Climate Champions: Bananas, Beer & Sugar in the Energy Mix
While many Australian’s are happy consuming Queensland’s bananas, sugar and beer to help them power through their day, researchers at the University of Queensland are looking at ways to extract even more energy from these sources in the form of biofuels. And two sugar cane farmers in northern New South Wales been chosen to represent their industry in a national program to help other farmers manage Australia’s increasingly variable climate.
Queensland power: bananas, beer and sugarcane
While many Australian’s are happy consuming Queensland’s bananas, sugar and beer to help them power through their day, researchers at The University of Queensland are looking at ways to extract even more energy from these sources in the form of biofuels.
Over the last decade, biofuels have started to play an important role in the global energy arena, so much that they have become an increasingly viable alternative to fossil energy.
The UQ based Cooperative Research Centre for Sugar Industry Innovation through Biotechnology (CRC SIIB) is currently collaborating on a project that seeks to improve the viable production of fuel grade ethanol from Australian sugarcane, by sequencing the first sugarcane genome.
Head of the research project Professor Robert Henry said by sequencing the genome, the Australian sugarcane industry will have a fantastic platform from which to conduct all future research into enhanced cane that produce more sucrose and a vast array of environmentally friendly fuel and bio-based products.
“By understanding the biological makeup of a plant, we can be more exact in our research and also identify many more sustainable applications for sugarcane,” Professor Henry said.
While this project is seeking to enhance an already viable biofuel production method, Associate Professor Bill Clarke and his team at UQ’s Division of Environmental Engineering have turned their interest to an untapped potential energy crop – bananas.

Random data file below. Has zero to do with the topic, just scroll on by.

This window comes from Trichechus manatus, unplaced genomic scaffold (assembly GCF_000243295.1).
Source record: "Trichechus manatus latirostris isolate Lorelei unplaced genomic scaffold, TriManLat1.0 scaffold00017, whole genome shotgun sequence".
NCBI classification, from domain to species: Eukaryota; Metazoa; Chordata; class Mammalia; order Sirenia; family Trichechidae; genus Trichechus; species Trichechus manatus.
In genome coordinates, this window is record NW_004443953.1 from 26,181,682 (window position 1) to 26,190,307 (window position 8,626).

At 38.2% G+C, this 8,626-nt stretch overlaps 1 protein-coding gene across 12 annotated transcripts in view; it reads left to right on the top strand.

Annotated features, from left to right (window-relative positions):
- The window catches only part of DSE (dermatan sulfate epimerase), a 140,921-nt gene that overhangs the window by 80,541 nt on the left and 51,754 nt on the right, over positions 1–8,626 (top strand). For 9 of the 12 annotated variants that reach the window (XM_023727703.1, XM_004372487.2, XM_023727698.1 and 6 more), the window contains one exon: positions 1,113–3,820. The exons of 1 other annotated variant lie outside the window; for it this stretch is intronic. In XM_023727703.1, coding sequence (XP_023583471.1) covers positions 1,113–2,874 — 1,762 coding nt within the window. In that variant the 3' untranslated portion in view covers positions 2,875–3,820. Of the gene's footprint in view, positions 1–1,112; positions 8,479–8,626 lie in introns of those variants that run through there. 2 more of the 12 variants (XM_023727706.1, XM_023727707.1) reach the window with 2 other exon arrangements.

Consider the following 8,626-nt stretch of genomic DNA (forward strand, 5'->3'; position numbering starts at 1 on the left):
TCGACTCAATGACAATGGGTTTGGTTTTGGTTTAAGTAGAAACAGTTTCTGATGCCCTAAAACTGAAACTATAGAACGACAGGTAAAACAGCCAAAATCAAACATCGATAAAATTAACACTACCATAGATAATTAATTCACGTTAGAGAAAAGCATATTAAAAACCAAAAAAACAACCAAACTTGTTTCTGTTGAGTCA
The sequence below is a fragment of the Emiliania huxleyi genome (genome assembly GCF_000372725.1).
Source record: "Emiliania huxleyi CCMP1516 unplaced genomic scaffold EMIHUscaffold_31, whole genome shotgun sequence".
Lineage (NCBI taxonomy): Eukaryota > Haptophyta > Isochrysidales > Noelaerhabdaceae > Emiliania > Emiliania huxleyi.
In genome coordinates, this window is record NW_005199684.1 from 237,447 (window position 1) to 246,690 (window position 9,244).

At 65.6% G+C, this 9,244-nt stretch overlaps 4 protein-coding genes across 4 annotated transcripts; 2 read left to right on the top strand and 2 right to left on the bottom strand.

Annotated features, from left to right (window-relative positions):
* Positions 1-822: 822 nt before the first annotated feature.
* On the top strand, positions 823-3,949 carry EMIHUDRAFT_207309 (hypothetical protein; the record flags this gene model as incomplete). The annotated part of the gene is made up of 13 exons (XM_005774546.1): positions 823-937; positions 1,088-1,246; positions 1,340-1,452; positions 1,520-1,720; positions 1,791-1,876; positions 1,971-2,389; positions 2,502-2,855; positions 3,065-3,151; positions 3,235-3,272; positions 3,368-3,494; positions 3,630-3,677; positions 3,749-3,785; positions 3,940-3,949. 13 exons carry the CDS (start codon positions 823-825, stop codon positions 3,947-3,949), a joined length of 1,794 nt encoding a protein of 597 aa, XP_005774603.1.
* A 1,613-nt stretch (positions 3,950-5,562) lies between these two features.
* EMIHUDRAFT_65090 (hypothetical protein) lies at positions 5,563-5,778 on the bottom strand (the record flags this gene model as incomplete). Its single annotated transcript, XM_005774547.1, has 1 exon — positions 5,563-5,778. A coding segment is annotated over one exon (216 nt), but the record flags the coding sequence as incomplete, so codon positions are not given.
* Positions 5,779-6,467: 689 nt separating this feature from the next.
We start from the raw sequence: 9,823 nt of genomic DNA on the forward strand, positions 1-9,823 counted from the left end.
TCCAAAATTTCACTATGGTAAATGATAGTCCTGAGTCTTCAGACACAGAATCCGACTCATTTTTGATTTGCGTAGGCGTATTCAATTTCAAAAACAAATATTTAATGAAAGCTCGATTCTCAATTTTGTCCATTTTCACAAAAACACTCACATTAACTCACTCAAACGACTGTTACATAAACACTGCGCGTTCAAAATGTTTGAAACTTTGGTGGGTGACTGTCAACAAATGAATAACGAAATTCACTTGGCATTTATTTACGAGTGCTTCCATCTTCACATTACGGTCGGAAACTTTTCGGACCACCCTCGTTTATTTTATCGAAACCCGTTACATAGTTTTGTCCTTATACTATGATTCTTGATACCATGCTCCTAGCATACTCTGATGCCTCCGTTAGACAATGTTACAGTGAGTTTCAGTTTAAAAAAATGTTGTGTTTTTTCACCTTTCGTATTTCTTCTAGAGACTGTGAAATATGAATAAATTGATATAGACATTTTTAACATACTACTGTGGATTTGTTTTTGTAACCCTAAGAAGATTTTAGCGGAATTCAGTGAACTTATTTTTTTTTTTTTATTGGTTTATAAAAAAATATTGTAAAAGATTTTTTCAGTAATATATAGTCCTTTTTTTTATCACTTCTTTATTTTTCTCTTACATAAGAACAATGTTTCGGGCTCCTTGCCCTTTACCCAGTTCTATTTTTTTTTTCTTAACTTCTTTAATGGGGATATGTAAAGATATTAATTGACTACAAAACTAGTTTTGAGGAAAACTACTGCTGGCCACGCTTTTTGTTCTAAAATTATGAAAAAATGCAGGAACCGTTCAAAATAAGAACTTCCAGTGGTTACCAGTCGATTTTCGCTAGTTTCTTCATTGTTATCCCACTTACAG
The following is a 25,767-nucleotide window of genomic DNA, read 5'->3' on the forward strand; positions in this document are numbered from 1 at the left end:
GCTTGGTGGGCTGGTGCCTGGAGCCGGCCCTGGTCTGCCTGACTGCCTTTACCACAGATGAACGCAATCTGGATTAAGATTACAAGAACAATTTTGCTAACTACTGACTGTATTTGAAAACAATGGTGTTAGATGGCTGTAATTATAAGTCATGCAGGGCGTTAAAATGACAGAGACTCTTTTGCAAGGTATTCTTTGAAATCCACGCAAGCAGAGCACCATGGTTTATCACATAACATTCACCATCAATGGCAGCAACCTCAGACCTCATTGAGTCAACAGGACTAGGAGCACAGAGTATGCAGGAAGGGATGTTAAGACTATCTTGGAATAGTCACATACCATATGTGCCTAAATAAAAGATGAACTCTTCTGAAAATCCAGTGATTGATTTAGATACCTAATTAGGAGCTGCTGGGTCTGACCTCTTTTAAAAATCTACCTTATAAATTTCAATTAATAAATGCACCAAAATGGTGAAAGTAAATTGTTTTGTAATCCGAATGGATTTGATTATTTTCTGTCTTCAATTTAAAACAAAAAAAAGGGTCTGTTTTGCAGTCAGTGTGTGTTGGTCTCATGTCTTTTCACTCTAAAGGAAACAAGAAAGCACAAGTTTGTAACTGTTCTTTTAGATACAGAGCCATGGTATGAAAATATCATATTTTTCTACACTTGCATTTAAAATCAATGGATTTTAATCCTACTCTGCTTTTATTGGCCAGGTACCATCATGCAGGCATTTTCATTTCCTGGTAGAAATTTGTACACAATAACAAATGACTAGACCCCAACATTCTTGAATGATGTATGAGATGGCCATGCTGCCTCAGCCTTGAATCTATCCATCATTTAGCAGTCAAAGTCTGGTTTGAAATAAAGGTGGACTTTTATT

Through his project Digestion of Waste Bananas to Generate Energy in Australia, Dr Clarke demonstrated that waste bananas and stalk material within the banana bunch are a great source of methane – a biogas product.
Given that Queensland’s banana industry produces around 60,000 tonnes of plant waste a year, it wasn’t long that Dr Clarke’s research was recognised as sustainably and economically important to the industry.
Growcom, a peak horticulture organisation transformed the research into a small commercial scale project which now process 2,500 tonnes of banana waste per year, producing over 80,000 cubic metres of methane gas – enough to run a truck and generator.
If the project becomes successful, its benefits for the Queensland banana industry will include waste mitigation, a reliable fuel source for on-farm vehicles and generators, improved greenhouse balance and an environmentally acceptable source of high quality fertiliser.
Working along the same lines as Dr Clarke, fellow UQ researcher Dr Korneel Rabaey has also been looking at new ways to produce sustainable fuels. His research with UQ’s Advanced Water Management Centre has demonstrated the viability of converting wastewater and biomass into energy-rich biofuels – among these, wastewater from breweries.
In 2007, Dr Rabaey was part of a joint project between UQ and brewing giant Foster’s to turn beer wastewater into electricity using a so-called microbial fuel cell.
“Wastewater contains nutrients (for agriculture), water (which can be purified) and organics. The latter represent both building blocks for value chemicals or can be used to generate electrical or thermal energy,” Dr Rabaey said.
Following this pilot trial, Dr Rabaey and his colleagues took the concept further, and modified the technology to produce caustic soda and hydrogen peroxide, two valuable chemicals that presently have a negative environmental – and economic – footprint. This technology is currently commercialised via a spin-off company, Bilexys Pty. Ltd.